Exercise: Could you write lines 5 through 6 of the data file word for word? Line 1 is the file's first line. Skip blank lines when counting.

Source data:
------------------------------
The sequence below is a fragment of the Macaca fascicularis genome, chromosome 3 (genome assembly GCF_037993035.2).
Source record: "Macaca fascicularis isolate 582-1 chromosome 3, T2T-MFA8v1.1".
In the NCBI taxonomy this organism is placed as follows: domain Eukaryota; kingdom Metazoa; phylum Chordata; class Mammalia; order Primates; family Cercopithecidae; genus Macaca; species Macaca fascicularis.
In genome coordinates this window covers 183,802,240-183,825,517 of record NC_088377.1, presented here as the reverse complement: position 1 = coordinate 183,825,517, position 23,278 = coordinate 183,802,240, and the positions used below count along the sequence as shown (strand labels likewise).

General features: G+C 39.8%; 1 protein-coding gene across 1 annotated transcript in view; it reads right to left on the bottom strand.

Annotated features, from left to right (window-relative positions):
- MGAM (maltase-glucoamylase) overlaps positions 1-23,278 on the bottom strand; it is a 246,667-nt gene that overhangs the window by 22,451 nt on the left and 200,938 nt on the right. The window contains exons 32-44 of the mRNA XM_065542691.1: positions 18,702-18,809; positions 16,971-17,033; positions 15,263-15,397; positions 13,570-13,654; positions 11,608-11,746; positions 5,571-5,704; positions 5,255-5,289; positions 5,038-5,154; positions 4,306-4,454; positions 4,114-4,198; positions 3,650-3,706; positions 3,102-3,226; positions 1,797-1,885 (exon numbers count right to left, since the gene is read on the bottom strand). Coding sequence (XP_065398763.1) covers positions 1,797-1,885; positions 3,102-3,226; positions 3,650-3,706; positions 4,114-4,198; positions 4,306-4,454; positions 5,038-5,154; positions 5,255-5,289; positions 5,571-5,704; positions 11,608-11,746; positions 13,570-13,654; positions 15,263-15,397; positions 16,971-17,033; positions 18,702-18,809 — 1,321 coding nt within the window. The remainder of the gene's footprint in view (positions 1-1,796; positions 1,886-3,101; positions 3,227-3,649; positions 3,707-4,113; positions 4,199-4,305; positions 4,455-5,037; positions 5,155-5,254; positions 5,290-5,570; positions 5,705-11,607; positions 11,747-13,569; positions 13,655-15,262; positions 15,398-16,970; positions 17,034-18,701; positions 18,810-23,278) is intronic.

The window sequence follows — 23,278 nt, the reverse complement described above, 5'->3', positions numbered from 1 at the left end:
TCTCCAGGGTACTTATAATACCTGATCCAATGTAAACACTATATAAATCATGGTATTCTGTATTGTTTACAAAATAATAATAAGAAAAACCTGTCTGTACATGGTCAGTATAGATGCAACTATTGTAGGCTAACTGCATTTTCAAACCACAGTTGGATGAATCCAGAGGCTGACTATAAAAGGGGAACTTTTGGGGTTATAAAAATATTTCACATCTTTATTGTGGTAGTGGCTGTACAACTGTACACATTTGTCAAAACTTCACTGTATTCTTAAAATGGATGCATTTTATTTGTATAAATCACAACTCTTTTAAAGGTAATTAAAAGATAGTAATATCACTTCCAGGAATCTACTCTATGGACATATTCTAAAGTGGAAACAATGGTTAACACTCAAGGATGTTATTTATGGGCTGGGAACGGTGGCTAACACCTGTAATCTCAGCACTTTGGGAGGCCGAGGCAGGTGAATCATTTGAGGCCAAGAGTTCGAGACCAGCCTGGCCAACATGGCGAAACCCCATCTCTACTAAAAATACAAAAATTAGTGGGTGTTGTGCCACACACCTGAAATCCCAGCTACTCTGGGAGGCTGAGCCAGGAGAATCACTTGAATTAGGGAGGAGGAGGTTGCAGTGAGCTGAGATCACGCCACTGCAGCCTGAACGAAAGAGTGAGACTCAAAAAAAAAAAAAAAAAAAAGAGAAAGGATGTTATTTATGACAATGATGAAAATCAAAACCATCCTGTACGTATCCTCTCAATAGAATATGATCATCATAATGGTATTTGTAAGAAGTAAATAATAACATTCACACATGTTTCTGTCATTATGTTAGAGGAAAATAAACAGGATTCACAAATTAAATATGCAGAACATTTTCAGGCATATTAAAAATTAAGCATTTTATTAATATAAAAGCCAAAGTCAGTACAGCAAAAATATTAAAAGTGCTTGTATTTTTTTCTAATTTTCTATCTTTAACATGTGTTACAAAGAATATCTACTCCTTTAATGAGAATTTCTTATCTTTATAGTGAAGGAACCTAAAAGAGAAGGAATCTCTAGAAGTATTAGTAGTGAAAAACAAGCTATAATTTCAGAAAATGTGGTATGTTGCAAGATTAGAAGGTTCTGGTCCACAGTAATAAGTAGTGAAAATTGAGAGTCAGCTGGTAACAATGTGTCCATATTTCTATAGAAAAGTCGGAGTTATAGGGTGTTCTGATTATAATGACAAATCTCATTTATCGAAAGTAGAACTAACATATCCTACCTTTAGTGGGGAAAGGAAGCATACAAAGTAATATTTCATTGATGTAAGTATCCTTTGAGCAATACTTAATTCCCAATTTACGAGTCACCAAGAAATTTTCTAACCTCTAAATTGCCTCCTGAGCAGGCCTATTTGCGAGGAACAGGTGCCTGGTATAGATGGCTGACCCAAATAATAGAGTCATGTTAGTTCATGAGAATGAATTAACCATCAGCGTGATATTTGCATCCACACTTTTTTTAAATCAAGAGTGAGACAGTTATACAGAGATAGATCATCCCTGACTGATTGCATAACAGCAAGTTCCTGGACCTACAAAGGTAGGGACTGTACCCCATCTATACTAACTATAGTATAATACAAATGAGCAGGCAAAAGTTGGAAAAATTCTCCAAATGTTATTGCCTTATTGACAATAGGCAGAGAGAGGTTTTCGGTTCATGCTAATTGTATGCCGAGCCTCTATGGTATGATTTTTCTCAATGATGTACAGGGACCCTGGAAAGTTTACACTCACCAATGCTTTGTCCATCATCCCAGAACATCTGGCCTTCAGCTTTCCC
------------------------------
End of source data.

General features: G+C 39.8%; 1 protein-coding gene across 1 annotated transcript in view; it reads right to left on the bottom strand.

Annotated features, from left to right (window-relative positions):